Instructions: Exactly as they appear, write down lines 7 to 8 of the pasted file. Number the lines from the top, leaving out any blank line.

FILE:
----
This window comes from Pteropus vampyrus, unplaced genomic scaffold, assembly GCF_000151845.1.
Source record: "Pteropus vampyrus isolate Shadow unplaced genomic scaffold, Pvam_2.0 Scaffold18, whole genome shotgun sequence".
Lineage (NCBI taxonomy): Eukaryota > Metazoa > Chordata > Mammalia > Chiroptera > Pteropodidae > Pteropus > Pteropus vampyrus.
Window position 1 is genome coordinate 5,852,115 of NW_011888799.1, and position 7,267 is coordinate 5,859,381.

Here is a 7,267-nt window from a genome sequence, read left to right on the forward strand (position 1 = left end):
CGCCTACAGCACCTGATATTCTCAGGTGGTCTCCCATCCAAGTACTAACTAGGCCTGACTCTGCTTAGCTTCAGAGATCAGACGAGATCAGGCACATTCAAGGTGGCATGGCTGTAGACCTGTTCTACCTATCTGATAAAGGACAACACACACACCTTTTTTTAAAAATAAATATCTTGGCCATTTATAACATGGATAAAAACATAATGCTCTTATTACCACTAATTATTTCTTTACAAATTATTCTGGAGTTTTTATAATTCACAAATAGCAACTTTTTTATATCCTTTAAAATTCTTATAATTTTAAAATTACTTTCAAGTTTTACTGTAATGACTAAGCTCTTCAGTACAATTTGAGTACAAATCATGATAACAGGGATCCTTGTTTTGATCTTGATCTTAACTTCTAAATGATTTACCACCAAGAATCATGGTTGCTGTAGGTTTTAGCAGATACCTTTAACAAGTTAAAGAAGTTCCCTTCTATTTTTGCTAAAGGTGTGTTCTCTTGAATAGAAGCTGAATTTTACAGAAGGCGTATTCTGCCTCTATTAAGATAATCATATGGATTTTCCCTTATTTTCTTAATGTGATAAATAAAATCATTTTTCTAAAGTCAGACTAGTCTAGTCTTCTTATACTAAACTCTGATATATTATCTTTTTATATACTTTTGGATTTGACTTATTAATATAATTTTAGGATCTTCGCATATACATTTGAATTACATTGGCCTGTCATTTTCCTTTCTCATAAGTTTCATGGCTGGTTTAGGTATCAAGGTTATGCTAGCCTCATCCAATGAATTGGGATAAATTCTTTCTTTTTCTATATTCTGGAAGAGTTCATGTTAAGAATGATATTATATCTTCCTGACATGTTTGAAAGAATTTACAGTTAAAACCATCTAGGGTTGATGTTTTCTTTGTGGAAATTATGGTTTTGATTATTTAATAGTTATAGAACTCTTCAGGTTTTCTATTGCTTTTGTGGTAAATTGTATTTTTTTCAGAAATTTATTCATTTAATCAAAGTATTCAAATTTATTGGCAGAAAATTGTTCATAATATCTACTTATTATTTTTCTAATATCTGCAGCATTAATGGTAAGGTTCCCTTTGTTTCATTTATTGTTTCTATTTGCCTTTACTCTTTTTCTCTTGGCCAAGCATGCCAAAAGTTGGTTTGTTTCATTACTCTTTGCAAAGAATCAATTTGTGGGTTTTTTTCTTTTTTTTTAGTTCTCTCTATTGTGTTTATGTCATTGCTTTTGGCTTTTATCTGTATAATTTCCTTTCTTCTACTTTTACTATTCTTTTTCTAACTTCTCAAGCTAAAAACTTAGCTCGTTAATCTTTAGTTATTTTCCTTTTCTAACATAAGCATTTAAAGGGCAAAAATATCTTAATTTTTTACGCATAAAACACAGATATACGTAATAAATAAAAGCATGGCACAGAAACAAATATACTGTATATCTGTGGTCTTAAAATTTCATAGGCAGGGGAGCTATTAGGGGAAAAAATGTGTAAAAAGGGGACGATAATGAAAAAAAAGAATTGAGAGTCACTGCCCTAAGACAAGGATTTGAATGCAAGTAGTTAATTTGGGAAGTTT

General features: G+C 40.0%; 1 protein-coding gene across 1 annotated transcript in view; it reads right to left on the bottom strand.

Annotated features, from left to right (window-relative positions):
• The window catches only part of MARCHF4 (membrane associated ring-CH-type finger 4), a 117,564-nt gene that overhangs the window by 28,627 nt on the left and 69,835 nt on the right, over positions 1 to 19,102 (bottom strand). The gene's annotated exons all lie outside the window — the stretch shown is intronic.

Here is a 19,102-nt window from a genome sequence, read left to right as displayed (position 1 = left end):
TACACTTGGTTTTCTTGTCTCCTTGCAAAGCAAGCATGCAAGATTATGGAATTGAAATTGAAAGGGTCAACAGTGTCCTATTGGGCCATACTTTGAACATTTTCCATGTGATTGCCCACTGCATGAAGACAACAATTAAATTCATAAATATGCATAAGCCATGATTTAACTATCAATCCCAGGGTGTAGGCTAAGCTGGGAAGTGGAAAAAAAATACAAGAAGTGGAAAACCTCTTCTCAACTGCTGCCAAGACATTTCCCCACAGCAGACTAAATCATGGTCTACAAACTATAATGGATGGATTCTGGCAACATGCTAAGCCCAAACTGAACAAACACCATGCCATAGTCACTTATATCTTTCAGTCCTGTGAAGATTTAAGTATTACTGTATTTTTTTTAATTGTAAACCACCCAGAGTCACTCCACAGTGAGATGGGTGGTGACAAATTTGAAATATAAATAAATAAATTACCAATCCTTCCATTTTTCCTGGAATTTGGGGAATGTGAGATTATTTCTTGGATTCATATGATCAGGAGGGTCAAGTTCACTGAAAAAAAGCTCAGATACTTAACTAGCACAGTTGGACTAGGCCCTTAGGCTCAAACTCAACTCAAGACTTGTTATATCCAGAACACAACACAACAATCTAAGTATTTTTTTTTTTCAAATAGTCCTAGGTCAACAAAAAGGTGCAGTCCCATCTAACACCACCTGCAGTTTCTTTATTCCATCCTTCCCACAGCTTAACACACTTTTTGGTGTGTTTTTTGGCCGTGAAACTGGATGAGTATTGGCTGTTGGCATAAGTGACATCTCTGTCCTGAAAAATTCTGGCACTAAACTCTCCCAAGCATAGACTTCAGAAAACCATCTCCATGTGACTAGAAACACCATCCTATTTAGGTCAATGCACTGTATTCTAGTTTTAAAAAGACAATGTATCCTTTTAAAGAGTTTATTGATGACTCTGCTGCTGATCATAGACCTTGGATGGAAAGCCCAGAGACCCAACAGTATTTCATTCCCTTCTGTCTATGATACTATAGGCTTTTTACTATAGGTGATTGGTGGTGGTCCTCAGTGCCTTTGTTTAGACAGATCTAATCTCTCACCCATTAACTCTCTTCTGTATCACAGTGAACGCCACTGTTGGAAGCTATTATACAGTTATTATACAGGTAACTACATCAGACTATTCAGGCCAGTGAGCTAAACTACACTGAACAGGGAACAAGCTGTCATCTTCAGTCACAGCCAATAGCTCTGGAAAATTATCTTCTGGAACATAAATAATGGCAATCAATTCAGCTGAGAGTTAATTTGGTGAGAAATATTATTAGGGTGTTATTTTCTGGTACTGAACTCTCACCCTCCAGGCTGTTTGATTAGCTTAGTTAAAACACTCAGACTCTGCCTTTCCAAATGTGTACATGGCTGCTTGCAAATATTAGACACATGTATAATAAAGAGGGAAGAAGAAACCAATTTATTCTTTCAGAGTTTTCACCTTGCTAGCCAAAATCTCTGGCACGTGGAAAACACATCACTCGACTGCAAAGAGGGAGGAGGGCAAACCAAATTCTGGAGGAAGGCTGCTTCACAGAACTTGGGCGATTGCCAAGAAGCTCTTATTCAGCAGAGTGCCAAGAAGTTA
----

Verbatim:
General features: G+C 40.0%; 1 protein-coding gene across 1 annotated transcript in view; it reads right to left on the bottom strand.

Annotated features, from left to right (window-relative positions):